Given how long the world has waited to act on climate change, poor countries will need to follow development trajectories different from the one taken by rich countries; developing countries will have to rely far less on fossil fuels. Yet nearly 800 million people lack access to any energy services, much less the amount of energy needed to drive meaningful levels of economic growth and industrialization. Although solar power, wind, and other renewable sources of energy can be an excellent way to meet some of the needs of the developing world, they are currently insufficient to power industrialization and other paths to growth, and there are limits to how quickly they can be scaled up. Some developing countries will also face obstacles that rarely crop up in rich countries. For example, charging an electric car may not be viable in countries that experience blackouts every day or where electric grids are backed up by diesel generators.
If rich countries increasingly seek to prevent the use of fossil fuels and developing ones see few viable, affordable alternatives to them, the gap between the rich and the poor will only widen. For instance, last April, the U.S. Treasury Department announced that the United States would no longer finance natural gas projects overseas because of climate change concerns—except in the poorest of countries, such as Sierra Leone—even though 60 percent of U.S. electricity still comes from fossil fuels. Shortly thereafter, Nigerian Vice President Yemi Osinbajo argued in Foreign Affairs that it was unfair to ask his country to develop without using natural gas.
Tensions between developed countries and developing ones will escalate not only over the use of fossil fuels but also over their production. Several of the world’s poor countries, such as Guyana, Mozambique, and Tanzania, have significant hydrocarbon resources they would like to tap. But rich countries that see themselves as climate leaders will increasingly pressure those and other developing countries, or the companies that want to partner with them, not to drill, even as at least some of those rich countries continue to extract their own oil, gas, and coal. And financial institutions will face growing pressure from activists not to support extractive projects in the developing world. In a world with less and less scope for fossil fuel usage, poor countries may understandably ask why they should not be allowed to have a larger slice of a shrinking pie.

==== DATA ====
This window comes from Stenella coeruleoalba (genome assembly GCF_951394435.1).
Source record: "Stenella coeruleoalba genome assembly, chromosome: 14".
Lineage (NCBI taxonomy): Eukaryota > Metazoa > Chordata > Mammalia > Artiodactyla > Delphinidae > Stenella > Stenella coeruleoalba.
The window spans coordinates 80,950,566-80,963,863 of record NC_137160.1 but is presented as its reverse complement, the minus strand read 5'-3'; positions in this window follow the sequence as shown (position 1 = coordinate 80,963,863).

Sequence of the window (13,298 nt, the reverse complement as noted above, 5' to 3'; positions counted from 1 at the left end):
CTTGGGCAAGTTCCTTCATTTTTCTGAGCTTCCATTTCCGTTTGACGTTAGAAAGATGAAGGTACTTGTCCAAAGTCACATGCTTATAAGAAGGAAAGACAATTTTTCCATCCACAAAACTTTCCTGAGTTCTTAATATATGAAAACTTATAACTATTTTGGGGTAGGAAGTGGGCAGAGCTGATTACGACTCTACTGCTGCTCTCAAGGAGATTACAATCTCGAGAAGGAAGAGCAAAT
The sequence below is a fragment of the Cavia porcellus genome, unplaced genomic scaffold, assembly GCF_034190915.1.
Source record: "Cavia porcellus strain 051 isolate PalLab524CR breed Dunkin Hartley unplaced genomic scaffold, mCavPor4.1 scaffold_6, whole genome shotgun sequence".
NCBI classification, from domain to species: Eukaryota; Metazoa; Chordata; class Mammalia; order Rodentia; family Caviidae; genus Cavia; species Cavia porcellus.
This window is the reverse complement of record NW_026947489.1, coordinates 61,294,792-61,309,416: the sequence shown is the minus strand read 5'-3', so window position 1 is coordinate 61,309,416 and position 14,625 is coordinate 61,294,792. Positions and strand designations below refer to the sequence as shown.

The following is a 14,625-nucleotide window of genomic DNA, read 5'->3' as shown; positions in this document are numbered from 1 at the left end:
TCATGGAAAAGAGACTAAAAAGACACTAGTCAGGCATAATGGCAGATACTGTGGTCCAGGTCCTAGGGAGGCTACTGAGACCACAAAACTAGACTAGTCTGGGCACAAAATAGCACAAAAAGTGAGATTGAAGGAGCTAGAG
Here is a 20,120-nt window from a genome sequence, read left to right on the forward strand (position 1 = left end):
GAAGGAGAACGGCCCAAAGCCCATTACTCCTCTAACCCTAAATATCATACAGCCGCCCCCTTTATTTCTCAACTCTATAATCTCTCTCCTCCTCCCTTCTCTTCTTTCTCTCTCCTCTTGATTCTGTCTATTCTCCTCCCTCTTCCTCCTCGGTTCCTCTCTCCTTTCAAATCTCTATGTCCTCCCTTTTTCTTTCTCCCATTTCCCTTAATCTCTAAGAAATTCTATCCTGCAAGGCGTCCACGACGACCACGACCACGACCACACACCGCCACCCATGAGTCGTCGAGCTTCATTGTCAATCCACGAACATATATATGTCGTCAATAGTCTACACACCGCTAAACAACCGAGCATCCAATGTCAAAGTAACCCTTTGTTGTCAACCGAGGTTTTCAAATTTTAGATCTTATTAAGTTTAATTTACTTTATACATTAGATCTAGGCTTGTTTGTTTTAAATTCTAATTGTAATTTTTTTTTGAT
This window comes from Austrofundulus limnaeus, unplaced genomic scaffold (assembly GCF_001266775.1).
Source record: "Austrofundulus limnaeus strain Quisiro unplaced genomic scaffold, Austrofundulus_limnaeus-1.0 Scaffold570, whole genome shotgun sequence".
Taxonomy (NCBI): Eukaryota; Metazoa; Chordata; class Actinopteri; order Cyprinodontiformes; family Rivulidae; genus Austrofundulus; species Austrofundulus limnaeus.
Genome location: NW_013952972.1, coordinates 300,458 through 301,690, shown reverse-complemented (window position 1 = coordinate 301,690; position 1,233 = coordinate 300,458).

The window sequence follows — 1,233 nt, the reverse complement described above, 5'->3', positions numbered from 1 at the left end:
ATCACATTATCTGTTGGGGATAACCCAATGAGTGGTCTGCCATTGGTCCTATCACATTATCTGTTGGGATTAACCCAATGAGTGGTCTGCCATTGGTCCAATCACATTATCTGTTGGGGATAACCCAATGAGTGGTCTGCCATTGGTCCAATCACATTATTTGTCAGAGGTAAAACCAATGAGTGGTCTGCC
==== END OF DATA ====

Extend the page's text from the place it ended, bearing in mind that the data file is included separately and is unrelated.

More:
The clean energy transition demands a complete transformation of the global economy and will require roughly $100 trillion in additional capital spending over the next three decades. There is little reason to expect that such a radical overhaul can be completed in a coordinated, well-managed, and smooth way. An orderly transition would be hard enough if there were a master planner designing the highly interconnected global energy system—and, needless to say, there is not.
When the world does achieve a fully, or even mostly, decarbonized energy system, many of today’s energy security risks will be significantly ameliorated (even as some new ones arise). The influence of the petrostates and Russia’s leverage in Europe will be diminished, prices for renewable electricity will be less volatile, and conflicts over natural resources will wane. But if on the way to that end state, the affordability, reliability, or security of the supply of energy, or other national security imperatives, comes into conflict with ambitious responses to climate change, there is a significant risk that environmental concerns will take a back seat. International climate leadership thus requires far more than just negotiating climate agreements, making promises to decarbonize, and mitigating the national security implications of the severe impacts of climate change. It also means lowering, in a variety of ways, the economic and geopolitical risks posed by even a successful transition to clean energy.